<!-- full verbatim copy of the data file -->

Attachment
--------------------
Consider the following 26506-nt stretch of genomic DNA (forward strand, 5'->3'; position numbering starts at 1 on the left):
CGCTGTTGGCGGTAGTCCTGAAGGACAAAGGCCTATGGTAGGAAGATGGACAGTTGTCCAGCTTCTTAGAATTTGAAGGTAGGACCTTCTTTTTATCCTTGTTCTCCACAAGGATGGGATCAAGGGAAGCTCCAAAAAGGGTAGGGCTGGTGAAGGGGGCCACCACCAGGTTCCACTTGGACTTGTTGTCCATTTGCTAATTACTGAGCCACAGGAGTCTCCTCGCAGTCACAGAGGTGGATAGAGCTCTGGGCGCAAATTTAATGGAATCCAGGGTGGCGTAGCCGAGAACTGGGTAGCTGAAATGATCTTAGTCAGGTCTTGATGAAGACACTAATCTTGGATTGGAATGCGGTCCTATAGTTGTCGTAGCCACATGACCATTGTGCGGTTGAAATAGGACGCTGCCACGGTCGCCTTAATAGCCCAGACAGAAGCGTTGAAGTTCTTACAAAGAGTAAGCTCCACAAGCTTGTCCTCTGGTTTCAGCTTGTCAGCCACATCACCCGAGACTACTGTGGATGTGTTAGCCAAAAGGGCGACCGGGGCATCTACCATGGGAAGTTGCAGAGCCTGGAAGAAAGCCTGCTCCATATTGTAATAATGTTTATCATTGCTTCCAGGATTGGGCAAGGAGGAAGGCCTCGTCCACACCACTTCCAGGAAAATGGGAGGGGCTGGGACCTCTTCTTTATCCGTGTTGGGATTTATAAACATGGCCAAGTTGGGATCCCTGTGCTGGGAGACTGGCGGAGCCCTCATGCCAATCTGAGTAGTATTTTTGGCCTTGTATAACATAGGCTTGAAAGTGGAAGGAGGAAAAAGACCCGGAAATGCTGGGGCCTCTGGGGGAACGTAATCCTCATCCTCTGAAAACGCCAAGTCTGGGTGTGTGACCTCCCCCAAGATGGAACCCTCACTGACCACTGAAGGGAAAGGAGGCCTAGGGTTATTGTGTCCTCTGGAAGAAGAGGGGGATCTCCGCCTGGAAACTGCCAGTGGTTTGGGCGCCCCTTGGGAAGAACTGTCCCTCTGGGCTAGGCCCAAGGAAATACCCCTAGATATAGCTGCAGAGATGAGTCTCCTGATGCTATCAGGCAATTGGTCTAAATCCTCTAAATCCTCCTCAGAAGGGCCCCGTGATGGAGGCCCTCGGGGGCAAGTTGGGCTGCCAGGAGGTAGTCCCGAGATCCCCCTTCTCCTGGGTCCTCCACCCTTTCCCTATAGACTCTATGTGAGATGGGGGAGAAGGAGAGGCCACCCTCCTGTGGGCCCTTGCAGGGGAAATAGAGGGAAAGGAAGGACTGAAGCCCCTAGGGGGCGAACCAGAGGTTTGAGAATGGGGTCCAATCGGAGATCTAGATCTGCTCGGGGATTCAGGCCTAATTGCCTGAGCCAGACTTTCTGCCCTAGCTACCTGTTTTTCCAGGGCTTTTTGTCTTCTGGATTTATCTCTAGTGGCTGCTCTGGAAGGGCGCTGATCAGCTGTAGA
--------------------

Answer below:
Consider the following 26506-nt stretch of genomic DNA (forward strand, 5'->3'; position numbering starts at 1 on the left):
CGCTGTTGGCGGTAGTCCTGAAGGACAAAGGCCTATGGTAGGAAGATGGACAGTTGTCCAGCTTCTTAGAATTTGAAGGTAGGACCTTCTTTTTATCCTTGTTCTCCACAAGGATGGGATCAAGGGAAGCTCCAAAAAGGGTAGGGCTGGTGAAGGGGGCCACCACCAGGTTCCACTTGGACTTGTTGTCCATTTGCTAATTACTGAGCCACAGGAGTCTCCTCGCAGTCACAGAGGTGGATAGAGCTCTGGGCGCAAATTTAATGGAATCCAGGGTGGCGTAGCCGAGAACTGGGTAGCTGAAATGATCTTAGTCAGGTCTTGATGAAGACACTAATCTTGGATTGGAATGCGGTCCTATAGTTGTCGTAGCCACATGACCATTGTGCGGTTGAAATAGGACGCTGCCACGGTCGCCTTAATAGCCCAGACAGAAGCGTTGAAGTTCTTACAAAGAGTAAGCTCCACAAGCTTGTCCTCTGGTTTCAGCTTGTCAGCCACATCACCCGAGACTACTGTGGATGTGTTAGCCAAAAGGGCGACCGGGGCATCTACCATGGGAAGTTGCAGAGCCTGGAAGAAAGCCTGCTCCATATTGTAATAATGTTTATCATTGCTTCCAGGATTGGGCAAGGAGGAAGGCCTCGTCCACACCACTTCCAGGAAAATGGGAGGGGCTGGGACCTCTTCTTTATCCGTGTTGGGATTTATAAACATGGCCAAGTTGGGATCCCTGTGCTGGGAGACTGGCGGAGCCCTCATGCCAATCTGAGTAGTATTTTTGGCCTTGTATAACATAGGCTTGAAAGTGGAAGGAGGAAAAAGACCCGGAAATGCTGGGGCCTCTGGGGGAACGTAATCCTCATCCTCTGAAAACGCCAAGTCTGGGTGTGTGACCTCCCCCAAGATGGAACCCTCACTGACCACTGAAGGGAAAGGAGGCCTAGGGTTATTGTGTCCTCTGGAAGAAGAGGGGGATCTCCGCCTGGAAACTGCCAGTGGTTTGGGCGCCCCTTGGGAAGAACTGTCCCTCTGGGCTAGGCCCAAGGAAATACCCCTAGATATAGCTGCAGAGATGAGTCTCCTGATGCTATCAGGCAATTGGTCTAAATCCTCTAAATCCTCCTCAGAAGGGCCCCGTGATGGAGGCCCTCGGGGGCAAGTTGGGCTGCCAGGAGGTAGTCCCGAGATCCCCCTTCTCCTGGGTCCTCCACCCTTTCCCTATAGACTCTATGTGAGATGGGGGAGAAGGAGAGGCCACCCTCCTGTGGGCCCTTGCAGGGGAAATAGAGGGAAAGGAAGGACTGAAGCCCCTAGGGGGCGAACCAGAGGTTTGAGAATGGGGTCCAATCGGAGATCTAGATCTGCTCGGGGATTCAGGCCTAATTGCCTGAGCCAGACTTTCTGCCCTAGCTACCTGTTTTTCCAGGGCTTTTTGTCTTCTGGATTTATCTCTAGTGGCTGCTCTGGAAGGGCGCTGATCAGCTGTAGA